Anyway, while I was ordering and reordering binding, I amused myself by making the neck blank.  I
had planned to laminate the neck of curly maple and walnut (walnut to match the pickguard and
tailpiece).  And that's just what I did.  Owing to the dimensions of curly maple I had on hand I had to
make the walnut strips wider than I wanted, though:
Here's the picture from Stewart-McDonald's
website.  Looks easy, doesn't it?  Just swab some
acetone between the strips and pull them through.  
What could go wrong?  Lots.
But, as you can see in the photo above, eventually I had my bindings worked out and ready to go and
it was time to rout the channels.  For this task I am using a setup similar to the one I used
on my Les
(about 2/3 of the way down the page).  Since the top will have purfling I need to cut two
channels, a wide shallow one and then a narrow deep one.  Anyway, I was doing the purfling channel
in small passes.  I was just about to the final pass and it was getting late and I decided to stop and not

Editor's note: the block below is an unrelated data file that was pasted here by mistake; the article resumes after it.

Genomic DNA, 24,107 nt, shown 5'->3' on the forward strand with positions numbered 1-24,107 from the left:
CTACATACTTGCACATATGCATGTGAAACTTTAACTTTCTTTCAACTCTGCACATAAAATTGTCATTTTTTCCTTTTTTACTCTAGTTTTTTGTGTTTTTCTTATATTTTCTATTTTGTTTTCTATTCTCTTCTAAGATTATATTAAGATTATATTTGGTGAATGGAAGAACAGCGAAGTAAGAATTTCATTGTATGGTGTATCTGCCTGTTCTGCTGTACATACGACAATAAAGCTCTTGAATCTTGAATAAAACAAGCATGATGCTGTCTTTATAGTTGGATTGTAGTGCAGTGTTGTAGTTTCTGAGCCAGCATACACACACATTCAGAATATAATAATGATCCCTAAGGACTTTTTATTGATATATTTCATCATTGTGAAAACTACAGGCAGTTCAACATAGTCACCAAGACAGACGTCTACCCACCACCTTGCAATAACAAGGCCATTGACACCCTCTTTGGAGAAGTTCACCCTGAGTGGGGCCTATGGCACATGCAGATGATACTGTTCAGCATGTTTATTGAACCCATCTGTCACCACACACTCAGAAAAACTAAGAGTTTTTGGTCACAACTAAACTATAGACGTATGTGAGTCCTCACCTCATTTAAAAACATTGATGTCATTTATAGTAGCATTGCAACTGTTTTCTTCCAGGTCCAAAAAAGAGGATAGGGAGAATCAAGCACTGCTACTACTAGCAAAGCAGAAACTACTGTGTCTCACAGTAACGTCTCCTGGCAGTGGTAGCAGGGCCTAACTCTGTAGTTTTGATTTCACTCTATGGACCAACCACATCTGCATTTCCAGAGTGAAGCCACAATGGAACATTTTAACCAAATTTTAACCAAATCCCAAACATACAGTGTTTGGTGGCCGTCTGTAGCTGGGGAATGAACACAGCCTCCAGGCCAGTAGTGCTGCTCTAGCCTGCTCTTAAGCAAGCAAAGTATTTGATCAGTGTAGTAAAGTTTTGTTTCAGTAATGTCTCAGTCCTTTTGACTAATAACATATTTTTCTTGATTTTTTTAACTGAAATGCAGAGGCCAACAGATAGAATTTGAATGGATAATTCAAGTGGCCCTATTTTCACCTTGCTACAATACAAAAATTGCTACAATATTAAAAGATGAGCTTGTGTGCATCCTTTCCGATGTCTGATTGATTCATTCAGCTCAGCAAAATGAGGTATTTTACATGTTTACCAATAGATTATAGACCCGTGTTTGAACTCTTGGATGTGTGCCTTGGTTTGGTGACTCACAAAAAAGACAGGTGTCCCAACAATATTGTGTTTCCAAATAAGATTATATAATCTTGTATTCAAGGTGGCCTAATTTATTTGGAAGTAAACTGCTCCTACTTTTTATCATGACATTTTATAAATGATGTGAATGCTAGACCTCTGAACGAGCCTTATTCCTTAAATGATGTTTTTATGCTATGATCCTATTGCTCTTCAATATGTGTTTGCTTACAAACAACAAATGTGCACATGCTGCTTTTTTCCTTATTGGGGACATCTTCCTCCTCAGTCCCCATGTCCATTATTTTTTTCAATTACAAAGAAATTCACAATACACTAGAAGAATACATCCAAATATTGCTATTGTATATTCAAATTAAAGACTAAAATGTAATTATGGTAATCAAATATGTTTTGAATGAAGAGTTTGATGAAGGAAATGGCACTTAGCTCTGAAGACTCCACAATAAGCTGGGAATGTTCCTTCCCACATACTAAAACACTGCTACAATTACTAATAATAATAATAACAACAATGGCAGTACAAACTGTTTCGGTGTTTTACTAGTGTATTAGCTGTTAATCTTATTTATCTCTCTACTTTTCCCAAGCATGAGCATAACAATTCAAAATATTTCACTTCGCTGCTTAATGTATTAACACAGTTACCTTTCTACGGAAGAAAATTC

push myself and screw it up.  So I left, came back a day or two later, and promptly screwed it up.  I
can only think I subconsciously wanted to screw it up because it was such an egregious error, but
anyway I cut far too deep for about three or four inches before I realized it and stopped.  This boo
boo freaked me out so that I didn't want to come anywhere near the guitar for a couple of weeks.  
It's on the upper bout, just where it meets
the neck.  You can see the 'correct binding
channel at the bottom; the patch (with the
arrow) is almost exactly filling the
monumentally awful cut I made with the

I thought of all sorts of options but
eventually decided to simply patch it with
spruce and let it go.  I used a sliver of
leftover top wood.  The grain runs wrong,
but being the same wood the color should
match, and the last pass for the binding
will make the repair even narrower.  It's a
gaffe, but it was either patch it or
disassemble the box and scrap the top.  
Here it is after gluing in the patch, before
trimming it level with the top:
It occurs to me (it probably occurred to you a long time ago) that guitar-making, for me, is mostly about
recovering from my mistakes.  To that I have to say, yep.  However I think it has a lot to do with the
fact that I'm only able to hit a couple of licks on it every now and then.  If I had some continuity, if I
were able to generate some flow, I think it'd be different.  As it is, it's like a long long answer to one of
those 'Lord grant me patience' prayers.
April 9, 2011